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แบนเนอร์ตัวอย่าง
แบนเนอร์ตัวอย่าง


Four poems by Alan Gann article

 

Green Chile Cornbread


You start with your grandmother’s recipe
and I’ll start with mine
(cornmeal, flour, Crisco, eggs,
milk, sugar, salt, baking powder,
and kernels from one medium ear of corn).
I replace sugar with honey and not too much
(don’t want to taste like a box mix)
and corn with two cups of Hatch green chiles
(chopped, roasted, seeded, peeled).
Add wet ingredients to dry
and if the dough is too crumbly
don’t be afraid to add more milk.
After you stir in the chiles
spread dough into a greasy pyrex dish
bake at 425 for a tad more than 20 minutes.
Use toothpick test to see when it’s done.
Take butter out to soften while it cools.
And if you’ve done everything just right
top will have a thin crackly crust—
kitchen will be a big powdery mess.

 

 

 

 

 Okra Stew

Some use olive oil to sweat away the sheen
but we melt a glob of bacon fat
toss in onion, garlic, handfuls of chopped okra
cover and simmer, uncover and stir
‘til slime‘s just a memory 
chunks rough-skinned and tender.

Now stew it up with tomatoes, ham hocks
bell and cayenne pepper, couple jarfuls of stock
bit of everything in your spice drawer
two bay leaves
little more cayenne
and if you got one in the icebox
a catfish head really rounds out the broth.

Turn that heat way down, pour yourself a glass
maybe touch more cayenne
go sit on the porch and let it simmer.

Most folks throw in some shrimp
but we got crawdads big as daddy’s boot
so put a few in to boil with a big old pot of rice
add a final garnish of cayenne
and get ready to go dancing tonight.


 

 

 

Molasses Cookies

When tall enough to reach the counter
I finally got to roll walnut sized dough balls
round the sugar pan
lining them up on the cookie sheet
precisely two inches apart.
Older sister cracked eggs, measured out
half teaspoons of baking soda and salt
of cinnamon, cloves, and ginger.
Cousin Mark took charge of the mixing bowl
2 cups of flour, 1 of sugar
pour in a melted stick of butter
half cup of dark gooey molasses.
After the dough was mixed up real good
had to wait 30 minutes
while it chilled in the fridge.
And Ben shuffled them in and out of the oven
only took 8 minutes to cook.
Uncle Tommy never let them properly cool
before sneaking a couple he called quality control.
Good thing the recipe makes 5 dozen at a time—
still it takes most of a day
to fill all the snow scene and holly tins 
and tie them up with large red ribbons—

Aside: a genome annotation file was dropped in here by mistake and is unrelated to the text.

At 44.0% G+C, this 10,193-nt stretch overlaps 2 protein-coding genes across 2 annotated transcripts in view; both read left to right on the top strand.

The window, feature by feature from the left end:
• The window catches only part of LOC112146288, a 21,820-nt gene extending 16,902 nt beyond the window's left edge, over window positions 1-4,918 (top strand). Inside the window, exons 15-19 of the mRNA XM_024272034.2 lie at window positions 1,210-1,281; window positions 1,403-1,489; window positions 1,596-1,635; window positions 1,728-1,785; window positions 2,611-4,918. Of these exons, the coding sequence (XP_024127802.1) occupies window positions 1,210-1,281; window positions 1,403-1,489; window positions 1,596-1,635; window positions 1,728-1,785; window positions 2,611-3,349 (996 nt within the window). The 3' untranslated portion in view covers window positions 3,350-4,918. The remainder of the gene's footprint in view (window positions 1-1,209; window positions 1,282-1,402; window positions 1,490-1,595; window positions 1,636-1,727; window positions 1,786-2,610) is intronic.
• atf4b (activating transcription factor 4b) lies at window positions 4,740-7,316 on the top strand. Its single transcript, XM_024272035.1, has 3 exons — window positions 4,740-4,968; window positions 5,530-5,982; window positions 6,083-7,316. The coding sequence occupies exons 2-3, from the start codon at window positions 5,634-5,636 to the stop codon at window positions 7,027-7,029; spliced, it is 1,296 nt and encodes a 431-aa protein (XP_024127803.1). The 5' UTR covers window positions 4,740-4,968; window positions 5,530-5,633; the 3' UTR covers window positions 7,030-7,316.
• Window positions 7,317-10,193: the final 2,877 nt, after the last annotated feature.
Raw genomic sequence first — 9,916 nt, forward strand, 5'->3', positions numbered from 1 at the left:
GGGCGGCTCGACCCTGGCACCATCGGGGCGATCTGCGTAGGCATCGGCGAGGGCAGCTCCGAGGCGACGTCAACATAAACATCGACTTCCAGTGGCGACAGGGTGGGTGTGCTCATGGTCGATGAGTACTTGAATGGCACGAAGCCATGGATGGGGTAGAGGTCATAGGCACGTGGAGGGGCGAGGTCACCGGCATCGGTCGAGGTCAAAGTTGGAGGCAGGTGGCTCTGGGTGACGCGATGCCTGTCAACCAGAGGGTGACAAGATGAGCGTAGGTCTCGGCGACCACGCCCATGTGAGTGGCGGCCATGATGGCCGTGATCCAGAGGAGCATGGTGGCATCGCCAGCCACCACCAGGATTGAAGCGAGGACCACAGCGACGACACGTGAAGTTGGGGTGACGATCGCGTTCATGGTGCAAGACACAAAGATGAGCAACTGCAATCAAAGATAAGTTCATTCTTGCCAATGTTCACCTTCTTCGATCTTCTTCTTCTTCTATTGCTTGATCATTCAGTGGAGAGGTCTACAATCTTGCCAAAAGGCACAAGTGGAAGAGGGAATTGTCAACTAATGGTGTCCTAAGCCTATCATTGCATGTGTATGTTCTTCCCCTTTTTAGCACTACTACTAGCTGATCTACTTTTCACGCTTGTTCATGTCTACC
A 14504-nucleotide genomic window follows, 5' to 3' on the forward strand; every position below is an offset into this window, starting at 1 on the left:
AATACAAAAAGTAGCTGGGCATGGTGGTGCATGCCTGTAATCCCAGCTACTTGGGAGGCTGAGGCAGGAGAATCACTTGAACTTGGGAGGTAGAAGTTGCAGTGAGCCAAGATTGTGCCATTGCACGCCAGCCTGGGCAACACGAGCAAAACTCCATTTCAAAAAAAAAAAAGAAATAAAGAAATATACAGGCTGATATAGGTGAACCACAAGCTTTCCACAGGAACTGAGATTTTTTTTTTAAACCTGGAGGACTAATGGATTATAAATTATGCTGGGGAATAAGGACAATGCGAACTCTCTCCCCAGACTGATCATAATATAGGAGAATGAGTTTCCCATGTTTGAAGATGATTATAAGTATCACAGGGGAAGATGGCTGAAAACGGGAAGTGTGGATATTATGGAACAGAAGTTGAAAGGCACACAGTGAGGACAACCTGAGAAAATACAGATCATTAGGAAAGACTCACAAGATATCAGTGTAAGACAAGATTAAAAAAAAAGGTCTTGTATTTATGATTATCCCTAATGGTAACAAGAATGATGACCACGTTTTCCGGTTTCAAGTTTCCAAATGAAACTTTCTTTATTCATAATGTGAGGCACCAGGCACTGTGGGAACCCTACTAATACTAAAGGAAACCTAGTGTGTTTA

one for each teacher and preacher
for neighbors and any townfolk who got no kin.


 

 

 

Spot

I named this poem Spot
because of his frisky bounce, shaggy coat
and the way he meets you at the door
pleading to be taken out
to run and sniff and mark his territory.
He strains at the leash
so taking him for a walk in the park
is never a walk in the park

and Spot, he does not fetch—
toss a slobbery tennis ball and he’ll scramble away
sniff the air
head into the woods
or trot down the hill to chase mallards
round the pond. And while you’ll never see
your ball again, he always brings back something—
petrified bone, half a squirrel, new friend.

And later reclined in your favorite chair
ready for a sitcom
he plops his insistent head in your lap
those sweet droopy eyes–
of course you’ll skritch between his ears.
All your attention all the time
that’s all he really wants.

I named this poem Spot
because Mary says
more people like dogs than poetry
because everyone loves a good belly rub.


 

 

 

In an All-Night Cafe on Route 27

          having waited until they’ve finished their pie,
Raphael drops an observation;
          Everyone assumes you’re responsible for
Bosnia, free jazz, Monty Python, and the ozone layer
but nobody’s blaming you 
for the latest flare up along the Gaza Strip.
Luce bows his head and with the slightest grin
acknowledges whispering in Ornette Coleman’s ear,
but vigorously denies responsibility
for Britney Spears and the Tea Party;
          You know there are lines I’d never cross.
And after they’ve sorted through massacres
in Eritrea and Brazil, and who gave whom
plans for uranium enrichment,
the lost one asks about the parent
and Raphael replies;
          Has good decades and bad, fragile grip
on time and occasionally just wanders off,
but we manage. Gabby does most of the caregiving
sitting at the right hand
sharing old photos and keeping up with family,
and even though I’ve never heard Gabby lie before
he’s been implying
that you’re about ready to come home.
That always gets a smile.
You could you know. We’ve left the chess board
set up and waiting for your next move.